Though there are a number of competitive teams partaking in this summer’s FIBA World Championships, Spain was understandably considered the best possible candidate to upset the Americans. Those chances have dwindled significantly with Pau Gasol’s announcement that he will miss this summer’s tournament in order to rest for next season. From Janis Carr of the O.C. Register:
Gasol said on his website that he will not help Spain defend its
title because doctors say he needs a rest and “present circumstances
advise against my participation” in the championship that will be held
in Turkey from Aug. 29-Sept. 12.
“This year I have suffered two major muscle injuries, the first in
my career, and I firmly believe it is time to rest,” Gasol said on his
site. “I think the best is to choose an appropriate time to rest first
than your body decides for you at the most inopportune time.”
The Americans are having some personnel issues, with LeBron James, Dwyane Wade, Chris Bosh, Carmelo Anthony, and now Dwight Howard wavering in their commitment to the program for a variety of reasons. It’s clear that the glitz, glam, exposure, and marketing opportunities of the Olympic Games mean far more to these stars than a comparatively low-profile event like the World Championships. That could open the door for even a Pau-less Spain team to give Team USA some trouble, but a lot of that depends on which other American stars participate.
Regardless, this is a huge blow for Spain. Whereas they were previously seen as a lock for the final round, they’ll now run a gauntlet of teams that could pose a significant threat. Marc Gasol can still give them the force they need in the middle, but Pau’s just on a different level than Marc, talent-wise.
Team USA may be able to compensate for the loss of a LeBron James or a Dwyane Wade with some the incredible depth in the program, but most national teams (Spain included) don’t have that luxury. Marc’s presence will help, but even he isn’t good enough to lock in Spain as the second best team in the tournament. They could get there and probably will, but things just got much more difficult for the Spanish national team.
Tristan Thompson is a man without a contract. By not signing the qualifying offer with the Cleveland Cavaliers he put himself in limbo, the rare NBA holdout. Right now his options are to sign the deal on the table (the Cavs still have the five-year, $80 million offer out there), get the Sixers or Blazers to offer him a max contract (which neither team has shown any interest in doing), or hold out and hope the Cavaliers make a better offer. If he holds out for the entire season he becomes a restricted free agent again next summer — exactly like he is right now.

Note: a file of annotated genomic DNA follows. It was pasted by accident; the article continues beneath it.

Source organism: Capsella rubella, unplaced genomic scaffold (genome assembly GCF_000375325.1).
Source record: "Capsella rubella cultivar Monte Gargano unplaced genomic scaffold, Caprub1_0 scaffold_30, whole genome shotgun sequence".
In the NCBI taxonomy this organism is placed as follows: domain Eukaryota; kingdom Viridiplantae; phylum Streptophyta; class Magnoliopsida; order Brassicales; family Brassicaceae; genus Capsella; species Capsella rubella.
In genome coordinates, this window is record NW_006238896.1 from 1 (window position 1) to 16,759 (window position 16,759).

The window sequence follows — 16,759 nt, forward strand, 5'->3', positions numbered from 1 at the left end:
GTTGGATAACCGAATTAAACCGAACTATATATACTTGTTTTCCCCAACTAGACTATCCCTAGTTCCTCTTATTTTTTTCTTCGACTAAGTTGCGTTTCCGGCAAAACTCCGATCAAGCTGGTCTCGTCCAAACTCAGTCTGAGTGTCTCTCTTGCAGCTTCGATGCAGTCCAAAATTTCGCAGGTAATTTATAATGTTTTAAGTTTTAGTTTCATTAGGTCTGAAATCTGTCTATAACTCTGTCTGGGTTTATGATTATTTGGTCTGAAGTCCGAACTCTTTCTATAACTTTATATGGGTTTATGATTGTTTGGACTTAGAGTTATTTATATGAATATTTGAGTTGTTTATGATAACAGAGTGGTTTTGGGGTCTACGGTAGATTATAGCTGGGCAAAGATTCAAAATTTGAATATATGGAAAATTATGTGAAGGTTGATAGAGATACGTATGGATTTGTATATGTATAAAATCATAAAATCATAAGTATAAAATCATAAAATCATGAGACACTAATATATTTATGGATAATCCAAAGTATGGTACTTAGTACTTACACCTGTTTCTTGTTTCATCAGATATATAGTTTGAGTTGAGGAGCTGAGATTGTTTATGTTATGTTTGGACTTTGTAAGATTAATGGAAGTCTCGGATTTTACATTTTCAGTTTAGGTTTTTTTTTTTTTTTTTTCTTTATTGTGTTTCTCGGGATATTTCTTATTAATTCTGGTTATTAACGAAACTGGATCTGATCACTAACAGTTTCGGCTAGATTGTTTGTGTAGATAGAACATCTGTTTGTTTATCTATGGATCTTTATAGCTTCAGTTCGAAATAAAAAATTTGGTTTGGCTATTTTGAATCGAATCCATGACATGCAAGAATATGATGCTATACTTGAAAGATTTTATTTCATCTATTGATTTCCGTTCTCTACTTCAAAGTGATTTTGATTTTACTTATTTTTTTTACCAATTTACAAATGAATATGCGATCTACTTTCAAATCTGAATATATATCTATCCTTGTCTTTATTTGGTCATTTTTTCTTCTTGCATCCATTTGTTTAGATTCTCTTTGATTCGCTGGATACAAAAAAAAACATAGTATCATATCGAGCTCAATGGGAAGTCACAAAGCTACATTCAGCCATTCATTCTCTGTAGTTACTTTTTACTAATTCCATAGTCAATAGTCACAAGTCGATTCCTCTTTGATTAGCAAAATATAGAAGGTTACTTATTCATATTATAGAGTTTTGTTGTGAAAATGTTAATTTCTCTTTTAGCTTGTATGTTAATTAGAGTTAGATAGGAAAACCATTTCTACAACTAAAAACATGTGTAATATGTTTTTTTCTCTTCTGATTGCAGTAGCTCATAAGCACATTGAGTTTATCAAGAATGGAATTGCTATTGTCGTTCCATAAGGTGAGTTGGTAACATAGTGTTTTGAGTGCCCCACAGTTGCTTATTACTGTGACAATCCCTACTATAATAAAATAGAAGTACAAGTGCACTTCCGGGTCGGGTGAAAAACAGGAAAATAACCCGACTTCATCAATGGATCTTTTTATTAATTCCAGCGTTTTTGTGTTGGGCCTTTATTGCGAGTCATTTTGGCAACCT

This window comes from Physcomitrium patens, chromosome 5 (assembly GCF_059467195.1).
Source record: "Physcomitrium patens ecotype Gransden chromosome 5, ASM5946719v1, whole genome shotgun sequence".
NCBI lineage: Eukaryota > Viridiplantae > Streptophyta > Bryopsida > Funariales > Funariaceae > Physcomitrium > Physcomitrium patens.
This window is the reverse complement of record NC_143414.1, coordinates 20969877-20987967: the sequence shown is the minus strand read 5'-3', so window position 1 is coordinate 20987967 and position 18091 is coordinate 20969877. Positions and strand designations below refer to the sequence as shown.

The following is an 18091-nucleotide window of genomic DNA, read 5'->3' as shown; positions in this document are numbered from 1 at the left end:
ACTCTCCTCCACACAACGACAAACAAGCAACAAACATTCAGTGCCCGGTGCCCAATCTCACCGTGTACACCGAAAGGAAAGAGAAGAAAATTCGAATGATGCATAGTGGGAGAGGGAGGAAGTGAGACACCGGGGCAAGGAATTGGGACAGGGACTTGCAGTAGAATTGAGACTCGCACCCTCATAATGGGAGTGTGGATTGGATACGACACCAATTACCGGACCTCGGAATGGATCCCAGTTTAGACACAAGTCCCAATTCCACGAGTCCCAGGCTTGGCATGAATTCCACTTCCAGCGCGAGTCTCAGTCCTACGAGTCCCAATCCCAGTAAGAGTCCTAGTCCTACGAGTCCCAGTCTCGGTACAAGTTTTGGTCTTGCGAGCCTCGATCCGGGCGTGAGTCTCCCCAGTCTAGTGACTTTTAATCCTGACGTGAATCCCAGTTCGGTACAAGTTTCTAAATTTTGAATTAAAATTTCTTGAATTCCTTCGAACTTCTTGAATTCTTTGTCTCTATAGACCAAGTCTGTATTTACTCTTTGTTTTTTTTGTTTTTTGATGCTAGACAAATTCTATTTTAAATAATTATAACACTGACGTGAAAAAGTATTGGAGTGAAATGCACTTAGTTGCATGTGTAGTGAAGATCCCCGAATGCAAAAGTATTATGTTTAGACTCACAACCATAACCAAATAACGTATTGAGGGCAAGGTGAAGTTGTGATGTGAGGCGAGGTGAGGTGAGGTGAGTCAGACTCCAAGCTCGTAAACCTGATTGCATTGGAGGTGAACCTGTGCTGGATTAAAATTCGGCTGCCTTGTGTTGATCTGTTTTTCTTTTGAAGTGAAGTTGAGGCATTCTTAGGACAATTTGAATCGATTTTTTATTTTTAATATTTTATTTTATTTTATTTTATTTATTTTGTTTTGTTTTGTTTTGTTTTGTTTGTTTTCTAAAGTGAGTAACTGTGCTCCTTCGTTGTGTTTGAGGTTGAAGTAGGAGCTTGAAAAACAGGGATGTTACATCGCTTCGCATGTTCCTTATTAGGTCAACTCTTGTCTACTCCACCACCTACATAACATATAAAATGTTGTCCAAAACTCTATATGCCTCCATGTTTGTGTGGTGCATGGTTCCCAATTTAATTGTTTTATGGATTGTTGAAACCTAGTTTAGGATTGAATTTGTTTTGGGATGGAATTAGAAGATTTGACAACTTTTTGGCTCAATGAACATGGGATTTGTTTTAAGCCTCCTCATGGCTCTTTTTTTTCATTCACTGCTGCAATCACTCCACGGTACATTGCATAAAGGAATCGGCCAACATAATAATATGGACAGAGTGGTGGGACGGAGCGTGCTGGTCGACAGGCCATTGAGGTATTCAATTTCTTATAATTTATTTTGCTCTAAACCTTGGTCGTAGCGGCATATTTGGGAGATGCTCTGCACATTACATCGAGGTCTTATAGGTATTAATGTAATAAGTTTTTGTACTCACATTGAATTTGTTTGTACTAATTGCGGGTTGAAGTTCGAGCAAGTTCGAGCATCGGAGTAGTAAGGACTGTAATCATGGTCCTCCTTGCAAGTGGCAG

Without signing the qualifying offer and the threat of leaving, Thompson hurt his leverage.
But he has a little leverage. He and his agent Rich Paul had one other card, and it got played Saturday.
LeBron James and Thompson share an agent in Paul. LeBron has largely remained silent through this process but if he wants something in the Cleveland organization, he usually gets it. And he wants Thompson back at practices.
LeBron’s leverage is going to be put to the test. The Cavaliers have let it leak they are not that concerned about LeBron leaving them next summer over this — and they’re right. The damage to LeBron’s brand if he broke the hearts of Cleveland fans again would be crushing, unless he leaves for a very good reason. Overpaying Thompson is not that reason.
However, LeBron’s comment could push the Cavaliers to try to find a compromise.
For the Cavaliers, a lot of how they view all this comes down to their tax bill. The Cavaliers already have $94.9 million in guaranteed salary on the books, putting them $10.2 million over the luxury tax line, at a cost of more than $16.25 million. What this means if (or when) they sign Thompson is his first $10 million in salary would cost them $28.75 million in tax and every dollar above that for the next $5 million costs them $3.75-to-$1. Look at it this way, by my count $14 million this year to Thompson would cost $43.75 million in tax — the total for Thompson at that price is $58 million. While that’s not all on Thompson it’s a lot of cash, and Thompson wants a max deal that starts at more than $16 million a year.
Owner Dan Gilbert is already going to pay the highest tax bill in the NBA this season, but if he balks at those figures it’s hard to blame him.
Mario Hezonja, the No. 5 pick in this year’s draft, has never lacked for confidence. The Croatian guard made his pro debut in the Magic’s preseason game against the Hornets on Saturday and did this:
Between Hezonja, Elfrid Payton, Victor Oladipo and Aaron Gordon, the Magic have a nucleus of young players that has the potential to be a lot of fun. Even if they’re still a few years away from contending, they’re definitely going to be a League Pass favorite this year.